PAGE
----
Perhaps fittingly for the Jacksonville Jaguars, the 2022 Draft will be held amid the backdrop of casinos on the Las Vegas strip. The NFL Drafts is always a high-stakes poker table. Even with rookie wage scale contracts, drafting the wrong guy is a multi-million dollar mistake. There’s a reason why the same losing gamblers plunge into debt and disciplined gamblers typically win. Bad gamblers make more risky bets on propositions where the house has the edge.
One glorious upside to the 2022 NFL Draft lacking a premier superstar at the top pile of prospects is that we get to watch some of the NFL’s worst general managers try to discern talent. Picking prospects is as much about talent evaluation as risk assessment. Jags General Manager Trent Baalke has approximately two more weeks to decide who he’ll select with the first overall pick.
It appears the casino energy has activated their worst inclinations and the Jaguars might be ready to risk it all on the slim odds that Georgia defensive end Travon Walker is the defensive game-changer they need. Last week, Jaguars cornerback Shaq Griffin made a persuasive case to activate the engine drive on the Travon Walker hype. Baalke may have been listening.
The presumption for weeks has been that the Jags would address their defensive line woes by drafting Michigan’s Aidan Hutchinson with the first pick. However, history suggests that Baalke will reach for Walker, the combine champ. In 2011, as GM of the 49ers, Baalke drafted Aldon Smith with the seventh pick, and he took DeForest Buckner seventh in 2016 after a monstrous combine. That history ignores that Aldon Smith was a proven pass rusher at Missouri while Buckner was the Pac-12 Defensive Player of the Year. Whatever Baalke’s instincts are telling him, he should do the opposite.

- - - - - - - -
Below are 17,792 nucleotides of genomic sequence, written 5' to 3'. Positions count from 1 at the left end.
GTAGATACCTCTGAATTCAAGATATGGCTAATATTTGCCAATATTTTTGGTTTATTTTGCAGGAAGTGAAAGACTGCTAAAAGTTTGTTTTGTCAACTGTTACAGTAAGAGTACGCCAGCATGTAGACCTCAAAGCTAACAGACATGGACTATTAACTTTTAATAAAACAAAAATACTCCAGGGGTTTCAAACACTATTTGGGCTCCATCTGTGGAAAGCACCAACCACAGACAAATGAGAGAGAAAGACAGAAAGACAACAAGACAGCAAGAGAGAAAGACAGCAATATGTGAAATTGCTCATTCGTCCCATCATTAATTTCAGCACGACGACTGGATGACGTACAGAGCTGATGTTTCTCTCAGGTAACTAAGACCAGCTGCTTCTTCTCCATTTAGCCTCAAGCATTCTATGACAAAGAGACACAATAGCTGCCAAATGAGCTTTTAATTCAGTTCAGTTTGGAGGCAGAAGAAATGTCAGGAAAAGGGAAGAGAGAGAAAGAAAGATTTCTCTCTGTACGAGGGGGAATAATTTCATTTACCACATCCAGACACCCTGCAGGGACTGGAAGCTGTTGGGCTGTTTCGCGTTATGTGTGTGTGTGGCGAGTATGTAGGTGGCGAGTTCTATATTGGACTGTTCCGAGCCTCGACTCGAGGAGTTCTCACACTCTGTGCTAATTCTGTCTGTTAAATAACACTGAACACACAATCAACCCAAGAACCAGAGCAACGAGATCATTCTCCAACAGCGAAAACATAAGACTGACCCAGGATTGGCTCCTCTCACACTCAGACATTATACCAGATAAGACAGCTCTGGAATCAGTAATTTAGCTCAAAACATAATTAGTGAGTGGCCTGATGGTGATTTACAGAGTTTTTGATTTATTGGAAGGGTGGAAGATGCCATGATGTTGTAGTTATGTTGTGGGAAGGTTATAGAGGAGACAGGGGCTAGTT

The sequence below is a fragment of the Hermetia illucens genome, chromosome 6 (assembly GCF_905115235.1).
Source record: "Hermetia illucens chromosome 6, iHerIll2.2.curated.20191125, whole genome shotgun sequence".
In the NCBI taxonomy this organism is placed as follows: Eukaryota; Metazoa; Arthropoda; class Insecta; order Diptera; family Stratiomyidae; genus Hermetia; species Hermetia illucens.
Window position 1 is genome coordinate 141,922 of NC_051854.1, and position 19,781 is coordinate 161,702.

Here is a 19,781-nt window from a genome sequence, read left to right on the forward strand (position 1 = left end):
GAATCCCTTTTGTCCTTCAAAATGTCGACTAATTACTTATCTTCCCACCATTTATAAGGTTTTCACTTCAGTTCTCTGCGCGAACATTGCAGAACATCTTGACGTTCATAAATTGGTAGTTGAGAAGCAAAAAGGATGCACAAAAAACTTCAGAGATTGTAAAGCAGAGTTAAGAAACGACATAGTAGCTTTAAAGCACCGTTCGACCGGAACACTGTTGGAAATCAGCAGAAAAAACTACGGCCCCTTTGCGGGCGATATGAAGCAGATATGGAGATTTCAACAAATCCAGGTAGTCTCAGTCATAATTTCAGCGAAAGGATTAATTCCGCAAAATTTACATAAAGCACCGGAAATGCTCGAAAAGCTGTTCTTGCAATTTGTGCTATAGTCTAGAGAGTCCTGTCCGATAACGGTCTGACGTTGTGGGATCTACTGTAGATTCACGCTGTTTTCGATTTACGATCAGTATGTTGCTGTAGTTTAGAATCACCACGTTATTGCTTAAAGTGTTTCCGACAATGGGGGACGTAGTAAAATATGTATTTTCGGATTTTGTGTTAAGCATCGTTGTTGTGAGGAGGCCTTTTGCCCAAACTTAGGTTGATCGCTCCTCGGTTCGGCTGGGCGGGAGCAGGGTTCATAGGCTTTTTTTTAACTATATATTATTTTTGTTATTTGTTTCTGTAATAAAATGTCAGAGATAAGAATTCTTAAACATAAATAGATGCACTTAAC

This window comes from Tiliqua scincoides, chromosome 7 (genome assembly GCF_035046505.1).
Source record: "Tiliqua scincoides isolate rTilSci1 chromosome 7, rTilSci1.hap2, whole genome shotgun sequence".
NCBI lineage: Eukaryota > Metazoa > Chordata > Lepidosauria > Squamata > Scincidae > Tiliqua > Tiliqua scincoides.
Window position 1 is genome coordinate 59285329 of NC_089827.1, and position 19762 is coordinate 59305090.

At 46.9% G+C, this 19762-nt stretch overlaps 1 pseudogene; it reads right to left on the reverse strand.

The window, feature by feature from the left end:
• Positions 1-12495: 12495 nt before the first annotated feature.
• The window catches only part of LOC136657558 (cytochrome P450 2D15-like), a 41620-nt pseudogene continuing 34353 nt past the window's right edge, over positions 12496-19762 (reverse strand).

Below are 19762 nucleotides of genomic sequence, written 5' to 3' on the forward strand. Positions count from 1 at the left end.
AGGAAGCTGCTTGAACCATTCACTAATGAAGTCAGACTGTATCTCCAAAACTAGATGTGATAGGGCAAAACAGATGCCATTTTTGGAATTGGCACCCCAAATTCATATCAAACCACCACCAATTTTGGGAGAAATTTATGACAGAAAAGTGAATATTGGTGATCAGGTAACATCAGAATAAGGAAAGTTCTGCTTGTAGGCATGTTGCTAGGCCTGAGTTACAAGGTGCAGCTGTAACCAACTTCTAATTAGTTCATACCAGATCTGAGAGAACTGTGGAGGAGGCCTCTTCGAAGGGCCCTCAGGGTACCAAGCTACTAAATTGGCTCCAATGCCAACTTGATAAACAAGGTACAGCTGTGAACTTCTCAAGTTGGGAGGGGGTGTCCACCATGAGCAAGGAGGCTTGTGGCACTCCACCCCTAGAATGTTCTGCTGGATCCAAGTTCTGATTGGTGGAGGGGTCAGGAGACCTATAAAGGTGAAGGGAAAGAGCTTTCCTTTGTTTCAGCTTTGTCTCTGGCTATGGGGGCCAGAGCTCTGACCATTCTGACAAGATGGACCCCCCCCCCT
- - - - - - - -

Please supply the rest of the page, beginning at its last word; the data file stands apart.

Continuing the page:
Selecting Walker No. 1 feels like Baalke putting up the Jags’ mortgage on a risky futures bet. What are they thinking? Sure, there’s a chance Walker can prove Baalke right, but why reach so far with the first pick when there are options with better odds available? Only nine Jacksonville first-rounders have made it to a second contract with the Jaguars, and the last player to re-up was Blake Bortles.
Last April, Baalke selected Trevor Lawrence with one of the easiest first overall picks in recent memory, then followed that by making the inexplicable decision to draft his Clemson teammate Travis Etienne with the 25th pick. Picking a first round running back is a moronic draft strategy, but even more so when you factor in the presence of 2019 undrafted free agent gem James Robinson in the backfield.
Like Jake Locker and many others before him, Walker is this year’s unicorn whose production pales in comparison to his exploding hype. There have been flashes, but the No.1 pick is for the can’t-miss superstars. In Walker’s breakout season, he totaled 37 tackles and six sacks in 15 games on national championship-winning defense. Can he be that guy on the worst team in the NFL?
Walker’s chase down tackle of Alabama’s Agiye Hall in the National Championship game is the clip that scouts have been salivating over. On Alabama’s final possession of the first half, Bryce Young connected with Hall for a short gain. However, after Georgia cornerback Kelee Ringo whiffed on the tackle, Hall sprinted up an open lane with a blocker in front. Walker, who was near the line of scrimmage after Hall’s catch, raced up the field to wrap up the Tide’s freshman receiver and saved a touchdown. Walker’s measurements of 6-foot-5, 271 pounds, coupled with a 6.89 in the 3-cone drill and a 4.51 40-yard dash, is a buffet of physical skills.
However, in three seasons, he’s recorded only 9.5 sacks. Last April, Pro Football Focus rated Jacksonville the 29th worst team at drafting first round picks since 2010. In drafts like this, the mystery becomes an allure.
Baalke already made this mistake before, in 2020, when the Jags selected LSU pass rusher K’Lavon Chaisson. There’s a bit more leeway to miss on the 20th pick in their defense. One of the few picks Jacksonville has hit on was Jalen Ramsey, whom they traded to the Los Angeles Rams. There’s no excuse here.
In a draft where Kayvon Thibodeaux and Aidan Hutchinson are the top two pass rushers, a franchise that needs to stop the bleeding shouldn’t be chasing long odds. If they want to gamble, take a shot at injured Michigan edge rusher David Ojabo in the second round.
There’s more at stake for Baalke than just the season. Baalke’s reputation is in tatters right now. He overpaid a slew of veterans in free agency in the largest spending spree in league history. Reportedly, Tampa Bay Buccaneers offensive coordinator Byron Leftwich was interested in the Jags’ head coaching job if Baalke was removed from his post. His career is on the line. But Baalke has a gambling problem–metaphorically speaking. After the last decade of bad bets, doubling down and continuously swinging for the fences with these get-rich-quick gambles is the worst possible move for a franchise in search of stability.